Meriden student represents Australia at International Science and Engineering Fair
1 July 2016
In May 2016, budding scientist Lily Yang, a Year 9 student at Meriden, travelled to Phoenix, Arizona, USA, to represent Australia in the 2016 Broadcom Masters International program.
The annual Broadcom Masters International program brings together young students from countries around the world who share a passion for STEM subjects (Science, Technology, Engineering and Mathematics) and inspires them to continue to develop their knowledge in these areas throughout high school and beyond. The program takes place at the Intel International Science and Engineering Fair, the world’s largest science fair for high school students. It is designed as a hands-on, immersive experience which exposes students to new career paths and emerging research fields.
Lily won selection for this prestigious program based on the Science research project which she undertook while in Year 8. Her research investigated the effects of taste on memory. The project was entered in the Science Teachers’ Association Young Scientist Awards and was nominated as the most promising student scientific investigation and worthy of international attention.
As the Australian delegate to the Broadcom International program, Lily spent four days visiting institutions in Arizona which study the many different aspects of STEM. She toured Arizona State University (ASU) observing demonstrations in the laboratories using high-tech equipment. “At ASU, I was given opportunities to conduct an experiment in one of the laboratories and discover the innovations in the exploration of Mars which ASU has helped to engineer for NASA. It was an incredible experience,” Lily said.
Lily also visited the Music Instrument Museum and Mesa Grade Archaeological Park where the Native American Hohokam people once lived.
“The tour helped me to identify an area which is of great interest to me - science and its relationship to design. For instance, at the Desert Botanical Gardens and at Taliesin West, the renowned architect's home, we explored bio mimicry which utilises inspiration from nature to innovate,” Lily said.
“Another event which really excited me was the Excellence in Science and Technology Panel in which we submitted questions to prize-winning scientists, two of whom are the recipients of Nobel prizes. Hearing such intelligent and successful people discuss issues and ideas put forward by students was insightful and inspiring,” Lily said.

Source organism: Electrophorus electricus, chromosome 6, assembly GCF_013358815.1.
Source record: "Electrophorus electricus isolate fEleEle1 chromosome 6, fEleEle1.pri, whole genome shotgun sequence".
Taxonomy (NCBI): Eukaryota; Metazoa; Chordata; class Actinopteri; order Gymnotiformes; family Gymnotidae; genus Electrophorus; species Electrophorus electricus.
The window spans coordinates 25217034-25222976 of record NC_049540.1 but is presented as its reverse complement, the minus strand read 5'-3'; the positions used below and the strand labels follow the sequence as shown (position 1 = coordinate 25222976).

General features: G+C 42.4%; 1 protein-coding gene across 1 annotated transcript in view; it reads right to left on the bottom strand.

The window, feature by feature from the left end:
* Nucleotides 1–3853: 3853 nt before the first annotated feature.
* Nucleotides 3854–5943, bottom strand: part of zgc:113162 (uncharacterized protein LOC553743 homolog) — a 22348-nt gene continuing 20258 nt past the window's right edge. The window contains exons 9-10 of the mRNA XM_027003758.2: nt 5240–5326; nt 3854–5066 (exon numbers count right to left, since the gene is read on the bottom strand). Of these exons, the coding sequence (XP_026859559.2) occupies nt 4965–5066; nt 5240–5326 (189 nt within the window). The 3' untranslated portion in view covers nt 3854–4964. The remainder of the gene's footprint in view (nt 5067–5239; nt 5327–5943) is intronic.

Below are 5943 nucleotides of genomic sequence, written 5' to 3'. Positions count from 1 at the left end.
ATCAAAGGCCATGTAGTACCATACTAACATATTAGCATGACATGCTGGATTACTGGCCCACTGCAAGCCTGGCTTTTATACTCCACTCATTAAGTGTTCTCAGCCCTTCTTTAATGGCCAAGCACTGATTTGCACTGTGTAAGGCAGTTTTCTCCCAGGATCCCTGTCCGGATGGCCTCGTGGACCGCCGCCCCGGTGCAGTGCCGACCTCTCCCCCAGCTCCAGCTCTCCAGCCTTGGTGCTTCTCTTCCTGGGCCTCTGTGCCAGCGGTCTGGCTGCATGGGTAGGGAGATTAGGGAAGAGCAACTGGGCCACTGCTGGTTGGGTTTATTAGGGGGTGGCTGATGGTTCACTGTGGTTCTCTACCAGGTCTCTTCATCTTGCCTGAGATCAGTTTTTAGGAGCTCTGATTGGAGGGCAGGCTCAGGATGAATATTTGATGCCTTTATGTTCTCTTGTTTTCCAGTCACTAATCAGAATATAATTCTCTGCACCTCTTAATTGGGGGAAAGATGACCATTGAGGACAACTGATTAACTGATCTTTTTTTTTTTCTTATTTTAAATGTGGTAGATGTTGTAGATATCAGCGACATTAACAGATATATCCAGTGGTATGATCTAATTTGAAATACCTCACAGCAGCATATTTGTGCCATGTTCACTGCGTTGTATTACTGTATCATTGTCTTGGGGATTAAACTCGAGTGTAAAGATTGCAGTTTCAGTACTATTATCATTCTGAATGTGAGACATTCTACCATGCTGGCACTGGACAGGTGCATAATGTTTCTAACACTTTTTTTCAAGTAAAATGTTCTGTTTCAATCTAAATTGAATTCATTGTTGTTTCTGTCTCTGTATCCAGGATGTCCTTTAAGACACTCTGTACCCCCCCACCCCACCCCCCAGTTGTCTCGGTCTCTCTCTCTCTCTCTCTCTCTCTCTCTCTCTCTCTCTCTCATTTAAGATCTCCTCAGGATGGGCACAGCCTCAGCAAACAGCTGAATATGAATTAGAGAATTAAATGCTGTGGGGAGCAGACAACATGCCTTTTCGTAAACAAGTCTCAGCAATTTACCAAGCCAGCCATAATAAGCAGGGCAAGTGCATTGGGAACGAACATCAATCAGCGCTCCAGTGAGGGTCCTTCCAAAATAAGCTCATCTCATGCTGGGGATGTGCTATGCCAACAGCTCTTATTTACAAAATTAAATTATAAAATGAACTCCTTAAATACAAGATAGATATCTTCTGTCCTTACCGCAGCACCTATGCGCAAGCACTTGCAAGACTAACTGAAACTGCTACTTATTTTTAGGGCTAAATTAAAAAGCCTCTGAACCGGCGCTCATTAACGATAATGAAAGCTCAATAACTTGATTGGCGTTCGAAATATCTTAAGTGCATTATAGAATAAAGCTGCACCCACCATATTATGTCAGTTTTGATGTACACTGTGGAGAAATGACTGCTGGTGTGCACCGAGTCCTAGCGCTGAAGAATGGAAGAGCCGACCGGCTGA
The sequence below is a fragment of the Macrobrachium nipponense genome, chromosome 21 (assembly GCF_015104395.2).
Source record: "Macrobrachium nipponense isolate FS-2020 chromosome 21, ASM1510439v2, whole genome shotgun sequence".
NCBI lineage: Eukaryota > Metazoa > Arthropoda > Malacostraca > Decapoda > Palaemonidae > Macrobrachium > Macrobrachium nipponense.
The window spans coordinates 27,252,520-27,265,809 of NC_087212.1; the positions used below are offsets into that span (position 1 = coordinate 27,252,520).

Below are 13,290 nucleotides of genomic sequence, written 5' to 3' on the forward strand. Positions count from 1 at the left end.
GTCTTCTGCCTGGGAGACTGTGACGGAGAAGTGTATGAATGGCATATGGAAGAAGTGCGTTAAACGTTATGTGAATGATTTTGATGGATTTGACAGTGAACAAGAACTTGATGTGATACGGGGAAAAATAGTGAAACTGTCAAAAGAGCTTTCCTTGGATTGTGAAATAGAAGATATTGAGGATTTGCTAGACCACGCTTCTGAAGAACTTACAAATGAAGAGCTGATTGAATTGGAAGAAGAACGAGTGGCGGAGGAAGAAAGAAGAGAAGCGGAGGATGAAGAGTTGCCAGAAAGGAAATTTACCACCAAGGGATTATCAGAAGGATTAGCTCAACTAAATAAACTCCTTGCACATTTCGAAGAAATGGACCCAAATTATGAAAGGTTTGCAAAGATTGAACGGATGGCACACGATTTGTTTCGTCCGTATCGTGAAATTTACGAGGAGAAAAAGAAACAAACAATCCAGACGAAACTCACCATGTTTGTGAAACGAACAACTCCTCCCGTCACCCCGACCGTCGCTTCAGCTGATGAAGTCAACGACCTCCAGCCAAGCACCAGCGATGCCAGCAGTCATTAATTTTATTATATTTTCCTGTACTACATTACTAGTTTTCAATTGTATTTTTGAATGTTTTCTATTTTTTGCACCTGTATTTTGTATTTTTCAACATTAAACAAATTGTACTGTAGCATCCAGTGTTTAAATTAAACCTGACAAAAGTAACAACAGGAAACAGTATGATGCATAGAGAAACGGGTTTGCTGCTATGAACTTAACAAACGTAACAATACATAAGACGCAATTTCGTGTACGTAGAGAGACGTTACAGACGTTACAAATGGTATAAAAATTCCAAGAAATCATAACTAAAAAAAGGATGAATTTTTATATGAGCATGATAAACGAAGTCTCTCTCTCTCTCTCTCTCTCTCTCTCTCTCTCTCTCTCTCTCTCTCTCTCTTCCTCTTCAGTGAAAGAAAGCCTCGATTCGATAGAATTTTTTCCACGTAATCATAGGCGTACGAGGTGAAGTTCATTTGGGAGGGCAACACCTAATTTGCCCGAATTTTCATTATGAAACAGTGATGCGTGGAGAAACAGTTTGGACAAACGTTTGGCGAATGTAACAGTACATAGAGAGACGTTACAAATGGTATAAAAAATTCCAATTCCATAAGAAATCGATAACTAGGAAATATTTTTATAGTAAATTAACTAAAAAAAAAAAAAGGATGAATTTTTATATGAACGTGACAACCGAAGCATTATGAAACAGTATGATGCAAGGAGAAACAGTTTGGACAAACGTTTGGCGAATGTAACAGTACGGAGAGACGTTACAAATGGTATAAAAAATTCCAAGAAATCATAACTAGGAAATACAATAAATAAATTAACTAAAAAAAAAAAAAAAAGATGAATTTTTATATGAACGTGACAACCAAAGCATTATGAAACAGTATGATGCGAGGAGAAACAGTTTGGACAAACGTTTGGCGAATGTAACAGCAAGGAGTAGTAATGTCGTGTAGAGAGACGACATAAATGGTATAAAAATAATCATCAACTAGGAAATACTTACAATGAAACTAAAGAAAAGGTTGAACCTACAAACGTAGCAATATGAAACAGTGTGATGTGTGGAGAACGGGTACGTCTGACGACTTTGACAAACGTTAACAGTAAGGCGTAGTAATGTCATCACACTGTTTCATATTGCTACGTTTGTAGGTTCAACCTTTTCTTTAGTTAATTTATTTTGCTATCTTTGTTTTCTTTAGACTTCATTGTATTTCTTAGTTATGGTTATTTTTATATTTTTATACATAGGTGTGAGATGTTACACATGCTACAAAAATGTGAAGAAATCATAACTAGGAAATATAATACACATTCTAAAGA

Lily not only explored areas of STEM during her time in Phoenix, she formed friendships with people of diverse cultures who share her passion for STEM.
One of the highpoints for Lily was seeing the hundreds of projects that high school students had undertaken for the Intel Science and Engineering Fair. “The projects completely surpassed my expectations, leaving me inspired and even more excited by STEM,” Lily said. “Many of the projects use science and engineering to create innovative solutions that would greatly benefit the world such as applications to improve the lives of people with disabilities, new medicines for serious diseases, inventions to improve living conditions in third world countries and many more.”
“The fact that students of different backgrounds are able to use science to make a significant difference in the world demonstrated to me that my potential in the field of science relies more on how I follow my passion, rather than only on my abilities or background,” she said.
“In addition to reading about these incredible projects, I had the chance to meet many of these brilliant students at the events which were held each evening,” she said. “One of the events was a pin exchange where all students had the chance to get to know one another and exchange pins representing their respective countries. I collected pins from regions around the world which are a reminder of the friendships I formed with people from vastly different cultures,” Lily said.